There are plays I watched years ago that took my breath away and they still shape how I approach life.

For instance, before Krieg threw this epic game winner to Skansi on the last play of the game, he had been sacked seven times by Derrick Thomas, which remains an NFL record. While being threatened with an eighth sack, he somehow found some room to operate, creating a miracle in the final seconds. Lesson: If you can keep believing amidst adversity, you can create something incredible. So keep believing in yourself and others. This truth has stuck with me since I watched that play at 10-years-old.

Fast-forward with me in the highlight real. What Seahawks’ fan can resist savoring replays of Marshawn Lynch’s famous 2011 playoff run? Lynch’s desire for the end zone is indomitable, but also watch how the entire offense makes those 67 yards happen. Lesson: Want it more. Also, your job on a play isn’t done until the whistle blows. There’s always something else you can do to be a contributing teammate and create success.

In this current season, I am now tantalized by replays of Doug Baldwin’s receptions. His concentration, footwork, and awareness of where his body is on the field blow my mind. That 32 teams in the NFL draft overlooked him inspires my own career as a scholar, because it reminds me of my own frustrating process of getting into a top PhD program (the academic’s version of the draft). It’s that feeling of knowing you are good enough, and that you have more heart and hard work in the game than most, but you are getting passed by again and again. And sometimes you are angry, but you let that anger fuel you toward precision, excellence, and positive energy.

I love this whole messy process of going after one’s dreams. And thus when I watch Baldwin do what he does, I know I am becoming more courageous, and thus better, at what I do, too. A gutsy receiver makes me a better feminist theorist. And yes, I know this confession is full of contradictions.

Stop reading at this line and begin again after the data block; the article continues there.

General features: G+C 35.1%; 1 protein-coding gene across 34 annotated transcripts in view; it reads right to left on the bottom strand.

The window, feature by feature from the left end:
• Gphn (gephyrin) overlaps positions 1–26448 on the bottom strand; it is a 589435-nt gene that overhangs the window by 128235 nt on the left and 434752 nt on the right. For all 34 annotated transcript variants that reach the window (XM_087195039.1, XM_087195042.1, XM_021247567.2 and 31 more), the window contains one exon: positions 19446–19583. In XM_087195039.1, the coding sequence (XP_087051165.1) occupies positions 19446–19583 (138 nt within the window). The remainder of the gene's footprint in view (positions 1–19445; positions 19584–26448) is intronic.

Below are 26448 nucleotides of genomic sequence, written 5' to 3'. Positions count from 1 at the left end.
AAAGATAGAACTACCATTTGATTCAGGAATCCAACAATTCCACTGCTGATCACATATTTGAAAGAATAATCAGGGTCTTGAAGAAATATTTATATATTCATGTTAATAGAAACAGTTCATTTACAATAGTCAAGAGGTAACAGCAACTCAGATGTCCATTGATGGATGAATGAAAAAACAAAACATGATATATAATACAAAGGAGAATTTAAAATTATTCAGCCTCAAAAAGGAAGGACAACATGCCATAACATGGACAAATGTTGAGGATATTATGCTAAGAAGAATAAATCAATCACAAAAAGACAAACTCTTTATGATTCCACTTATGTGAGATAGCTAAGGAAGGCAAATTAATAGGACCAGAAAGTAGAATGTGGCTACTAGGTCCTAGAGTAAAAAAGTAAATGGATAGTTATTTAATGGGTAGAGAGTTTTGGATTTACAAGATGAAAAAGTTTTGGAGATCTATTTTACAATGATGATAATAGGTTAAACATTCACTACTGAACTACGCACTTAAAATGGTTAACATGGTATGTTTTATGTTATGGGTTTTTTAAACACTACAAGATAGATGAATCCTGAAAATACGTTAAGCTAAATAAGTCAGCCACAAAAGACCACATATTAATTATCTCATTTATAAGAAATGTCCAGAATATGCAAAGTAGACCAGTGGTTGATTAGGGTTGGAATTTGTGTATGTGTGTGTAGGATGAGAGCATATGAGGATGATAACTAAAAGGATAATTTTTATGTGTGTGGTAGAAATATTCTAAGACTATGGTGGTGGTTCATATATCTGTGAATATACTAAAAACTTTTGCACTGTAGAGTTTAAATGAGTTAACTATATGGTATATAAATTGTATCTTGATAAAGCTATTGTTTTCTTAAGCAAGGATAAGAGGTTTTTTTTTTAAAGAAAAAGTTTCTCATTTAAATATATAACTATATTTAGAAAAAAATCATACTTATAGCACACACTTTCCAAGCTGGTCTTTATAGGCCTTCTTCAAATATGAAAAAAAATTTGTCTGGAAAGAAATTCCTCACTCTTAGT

I have a tentative relationship with “outing” myself as a football lover. It feels as though I will lose my feminist street cred. But, I also think the reality is that we all live these kinds of contradictions everyday, and it’s better to start to name them and sort through them than pretend we aren’t all that contradictory.

You see, I am against the exploitation of women in the textile industry, but I wear clothes made in sweatshops. I am against fighting wars over oil, but I drive a car. I am against exploiting minerals and perpetuating wars in the Congo to build Macbooks, but I write this essay on one. I am against western colonialism, and I am a white settler, living on land violently stolen from First Nations peoples.

And yes, I watch football and I am against the NFL exploiting bodies for profit, and not taking seriously what concussions do to human brains and lives. I am glad Hawks’ owner Paul Allen is funding research on how blows to the head affect the brain, and I hope for real change in the NFL in the future. I am not asking for flag football here, but there is too much violence, particularly too many head-to-head injuries.

My knowledge of the game’s problems, though, doesn’t mean that I don’t love this game.  It does, though, put me in a position of asking about my responsibility as a fan. How can we be part of the positive changes the game needs? How can we support our players in living full, healthy lives? How can we not objectify athletes?

On Sunday afternoon, I will watch the 49ers play the Seahawks, two of the most physical teams in the NFL, and these questions will certainly be in my mind.

But I will also be celebrating what my Hawks have accomplished in this tremendous 2013–14 season. I will be in awe of the synergy in our secondary. I will catch my breath when our offensive line sets up Lynch’s running game. And I will be especially rooting for players like Baldwin to keep showing us how much smarter and more courageous they are than all the gatekeepers who told them “no.”

I will still let football inspire me.




Kimberly B. George is a creative and academic writer, a cultural critic, and a PhD student in Gender, Race, Sexuality, and Social Justice at the University of British Columbia. She most recently earned an MA in American religious history at Yale University, where she was a Merit Scholar. In addition to her life as an academic, she is also an entrepreneur who teaches online adult education classes in creative and academic writing, as well as feminist theory. Her writing has appeared in The Washington Spectator, The New Haven Advocate, Feministing, and The OpEd Project’s Byline Blog, among other publications.